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LOVELL, Wyo. — Wyoming won’t be ready to operate a health insurance exchange by January 2014, setting the stage for a federal program run on the state’s behalf, state lawmakers said Thursday.

The federal health reform law gives states until Jan. 1 to develop a plan for running an exchange. Lawmakers who’ve studied exchanges expect the state will miss the deadline, increasing the likelihood the federal government will develop a program for Wyoming.

“As of January 2014, a federally run exchange will come to Wyoming,” Sen. Bill Landen, R-Casper, said during a meeting of the Legislature’s Joint Labor, Health and Social Services Committee.

Exchanges are virtual marketplaces where consumers and businesses can shop for insurance. They are expected to provide coverage to about 30,000 people in Wyoming, while addressing increasing costs through additional competition.

The Affordable Care Act requires states to operate exchanges by 2014. Federal officials have promised to operate exchanges for states that don’t comply.

Landen recommended lawmakers draft legislation to prepare Wyoming for a federal exchange. The state could decide later whether it wants to partner with the federal government, or take over exchange duties completely, he said.

“We’ve got time later on when we can jump in and do something,” he told lawmakers.

Landen served on a state committee that spent more than a year studying models for exchanges in Wyoming. Its members expressed little interest in allowing the federal government to run the state’s exchange.

“We wanted a Wyoming exchange based on our values, rather than defaulting to the federal government,” said Rep. Elaine Harvey, R-Lovell, who chairs both the exchange group and the health committee.

The group stopped work in March at the direction of the Wyoming Legislature, which passed a bill prohibiting state officials from committing to an exchange before next April.

Federal officials want states to declare their intentions by Nov. 16. The state won’t respond by that deadline because of the prohibition, Harvey said.

States that don’t respond by November will be subject to a federally run exchange.

“We’ve now defaulted to the federal government through our lack of work,” she said.

Work on a state exchange has also been hamstrung by a lack of information from the federal government, state officials complain. Gov. Matt Mead wrote Health and Human Services Secretary Kathleen Sebelius in July seeking more details related to exchanges. He has yet to receive a response.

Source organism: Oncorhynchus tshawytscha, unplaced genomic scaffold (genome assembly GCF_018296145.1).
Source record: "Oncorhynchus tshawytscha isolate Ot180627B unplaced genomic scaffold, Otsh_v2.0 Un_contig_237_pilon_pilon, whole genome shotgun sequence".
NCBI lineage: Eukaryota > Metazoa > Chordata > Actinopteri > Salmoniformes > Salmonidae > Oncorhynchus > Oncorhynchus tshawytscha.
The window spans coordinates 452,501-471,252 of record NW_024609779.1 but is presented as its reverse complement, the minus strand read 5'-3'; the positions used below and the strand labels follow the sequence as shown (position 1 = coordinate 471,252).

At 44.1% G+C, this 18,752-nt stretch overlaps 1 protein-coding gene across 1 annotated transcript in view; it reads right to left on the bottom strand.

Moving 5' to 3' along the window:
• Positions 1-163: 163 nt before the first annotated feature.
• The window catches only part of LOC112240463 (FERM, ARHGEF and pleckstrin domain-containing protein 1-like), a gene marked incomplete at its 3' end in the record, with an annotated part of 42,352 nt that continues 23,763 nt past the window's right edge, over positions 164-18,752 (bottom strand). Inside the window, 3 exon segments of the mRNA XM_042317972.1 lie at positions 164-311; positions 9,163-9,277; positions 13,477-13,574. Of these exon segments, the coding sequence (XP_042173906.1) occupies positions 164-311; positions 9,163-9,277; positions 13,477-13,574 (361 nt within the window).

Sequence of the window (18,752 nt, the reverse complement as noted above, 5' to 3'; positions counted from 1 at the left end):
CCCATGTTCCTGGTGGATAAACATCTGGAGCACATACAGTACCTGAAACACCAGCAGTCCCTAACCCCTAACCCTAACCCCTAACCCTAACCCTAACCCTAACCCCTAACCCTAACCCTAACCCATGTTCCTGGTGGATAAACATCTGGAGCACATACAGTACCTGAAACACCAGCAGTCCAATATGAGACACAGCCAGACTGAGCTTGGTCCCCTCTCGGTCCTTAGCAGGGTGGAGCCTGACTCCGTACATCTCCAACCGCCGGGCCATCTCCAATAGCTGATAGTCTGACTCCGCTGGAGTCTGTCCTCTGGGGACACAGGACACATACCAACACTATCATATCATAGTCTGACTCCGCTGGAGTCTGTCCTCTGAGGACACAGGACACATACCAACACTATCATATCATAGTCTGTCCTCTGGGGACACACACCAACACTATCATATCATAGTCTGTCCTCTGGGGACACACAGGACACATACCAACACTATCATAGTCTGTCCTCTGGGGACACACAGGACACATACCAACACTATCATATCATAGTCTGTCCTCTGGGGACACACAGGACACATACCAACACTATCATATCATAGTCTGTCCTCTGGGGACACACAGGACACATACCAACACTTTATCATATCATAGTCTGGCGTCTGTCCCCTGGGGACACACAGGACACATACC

Until the state receives some answers, it isn’t fair for the federal government to expect Wyoming to make a decision that could impact its budget, Mead said at a Thursday press conference.

“It’s hard for us and hard for me to make decisions when we can’t get answers to what I thought were fair questions of the secretary,” he told reporters. “Whatever your perspective on the ACA, you should at least recognize that it’s a big enough deal, that in fairness to Wyoming and all states, we are entitled to answers on these questions.”

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Questions also remain about the viability of an exchange in the nation’s least populous state. In the letter to Sebelius, Mead asked for data showing an exchange could be sustainable in Wyoming. Only about 30,000 people, or about 5 percent of Wyoming’s population, are expected to enroll in an exchange.

Even if the committee had continued its work, its members might have ultimately concluded a state exchange wasn’t right for Wyoming, Landen said.

“We might have discovered it was going to be way too expensive,” he said. “It might have been prohibitive that way.”

Wyoming shouldn’t fear a federal exchange, said Sen. Leslie Nutting, R-Cheyenne. Instead, lawmakers could examine other ways to address health care needs.

“A state exchange, we could end up spending a lot of money and not necessarily get a better product,” she said.

Other legislators aren’t convinced that missing the Jan. 1 deadline will result in a federal exchange in Wyoming. Lawmakers could resist by instructing the governor not to cooperate with the federal government in creating an exchange, said Rep. Keith Gingery, R-Jackson.

“I just don’t think we throw the towel in yet,” he said. “I think there are other options we can look at.”

Even if the federal government runs the state’s exchange, people in Wyoming might still be on the hook for the bill, Harvey said. Insurance plans sold on the exchange could be subject to a surcharge that would pay to run the program. Or the federal government might tax insurance companies that operate in Wyoming.

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